Sunday, June 28, 2009


The following is a story which appeared on BBC online.
I hope one of the lessons learned by the local police is that Roma from Romania are ROMA NOT ROMANIAN.
One must ask how bad things in Belfast really are if the Roma would willfully return to Romania where institutional racism and discrimination are well documented.

'Lessons learned' on race attacks
The police have said they did not know enough about the concerns of Romanian families who fled from their south Belfast homes after a spate of attacks.

Most of the 100 people involved - members of the ethnic Roma group - are to return to Romania. Twenty-five have already left, 75 are planning to go.

Assistant Chief Constable Alistair Finlay said lessons had been learned.

A 19-year-old man arrested over the intimidation of Romanians has been released on bail pending inquiries.

Assistant Chief Constable Finlay said: "We didn't, probably, know enough about the Romanian community.

“ It has been difficult for us to get connections, particularly with the Roma community in Belfast ”
Naomi Long Lord Mayor
"We didn't have the ability to, perhaps, reach in and understand what was going on in their lives and what their fears and apprehensions were, and perhaps we came to that slightly late.

"What we are seeing now is increased dialogue with the Romanian community. There is no support network for Romanians in Belfast and that is something everybody is keen to see supported."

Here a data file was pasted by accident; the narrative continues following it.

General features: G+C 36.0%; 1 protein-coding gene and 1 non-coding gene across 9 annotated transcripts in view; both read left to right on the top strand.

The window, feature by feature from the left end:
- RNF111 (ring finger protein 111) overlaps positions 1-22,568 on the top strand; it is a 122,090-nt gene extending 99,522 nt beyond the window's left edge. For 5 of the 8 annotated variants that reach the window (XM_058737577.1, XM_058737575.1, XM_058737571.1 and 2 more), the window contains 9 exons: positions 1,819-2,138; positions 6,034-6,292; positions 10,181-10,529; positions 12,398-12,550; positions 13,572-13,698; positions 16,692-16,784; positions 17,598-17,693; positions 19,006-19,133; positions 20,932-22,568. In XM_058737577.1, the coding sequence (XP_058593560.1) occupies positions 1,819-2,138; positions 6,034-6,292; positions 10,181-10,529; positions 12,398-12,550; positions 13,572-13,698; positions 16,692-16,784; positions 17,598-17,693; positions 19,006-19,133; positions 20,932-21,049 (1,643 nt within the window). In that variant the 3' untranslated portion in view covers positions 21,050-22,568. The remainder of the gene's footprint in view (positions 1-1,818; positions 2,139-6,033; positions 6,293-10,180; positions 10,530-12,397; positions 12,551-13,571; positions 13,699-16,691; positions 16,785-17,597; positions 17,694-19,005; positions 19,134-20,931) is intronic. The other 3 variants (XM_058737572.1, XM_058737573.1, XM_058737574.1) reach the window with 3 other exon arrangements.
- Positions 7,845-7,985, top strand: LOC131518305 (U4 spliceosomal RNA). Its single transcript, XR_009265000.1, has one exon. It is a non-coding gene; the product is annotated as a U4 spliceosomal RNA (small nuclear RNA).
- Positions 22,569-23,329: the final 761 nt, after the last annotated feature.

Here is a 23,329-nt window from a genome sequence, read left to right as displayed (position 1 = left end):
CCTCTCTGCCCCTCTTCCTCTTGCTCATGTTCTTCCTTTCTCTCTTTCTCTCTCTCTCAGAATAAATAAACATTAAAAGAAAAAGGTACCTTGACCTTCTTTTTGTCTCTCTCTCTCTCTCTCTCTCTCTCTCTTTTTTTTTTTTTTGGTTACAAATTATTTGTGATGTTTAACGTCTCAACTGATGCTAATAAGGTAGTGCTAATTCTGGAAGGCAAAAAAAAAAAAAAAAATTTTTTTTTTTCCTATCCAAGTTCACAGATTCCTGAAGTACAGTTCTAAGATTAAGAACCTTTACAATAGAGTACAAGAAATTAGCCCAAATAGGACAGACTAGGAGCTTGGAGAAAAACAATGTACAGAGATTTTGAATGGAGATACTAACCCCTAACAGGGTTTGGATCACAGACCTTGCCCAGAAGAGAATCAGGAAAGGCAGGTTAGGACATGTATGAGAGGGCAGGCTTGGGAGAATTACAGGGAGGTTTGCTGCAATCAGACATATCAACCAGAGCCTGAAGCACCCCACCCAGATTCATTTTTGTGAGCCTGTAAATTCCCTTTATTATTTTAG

However, Barbara Muldoon of Anti-Racism Network said while she welcomed the comments, last week's attacks were a repeat of similar incidents dating back six years.

"I think the police were incredibly slow to act over the last week, didn't do what they ought to do, now they say that they've learned lessons," she said.

"But we've been here before, we've heard this before, when are these lessons going to be learned?

"When are we going to have a situation where people don't return home because they have no confidence that the police can protect them?"


Belfast Lord Mayor Naomi Long said the council had tried to make contact with the Roma people.

"It has been difficult for us to get connections, particularly with the Roma community in Belfast," she said.

"The council has tried to engage with them but because of their experiences of discrimination in other parts of Europe, it has been difficult.

"It has been an extremely damaging time for our international reputation and one of the challenges moving forward is how we try and engage these people who are involved in these attacks."

Emergency funds provided by the Housing Executive are to be used to fly the Roma families back to Romania.

A spokesman for the Northern Ireland Council for Ethnic Minorities said it was likely the remaining families would leave before the end of the week.

Police do not believe paramilitaries were involved in last week's attacks, which were condemned by all political parties.

Story from BBC NEWS:

Published: 2009/06/24 09:24:53 GMT


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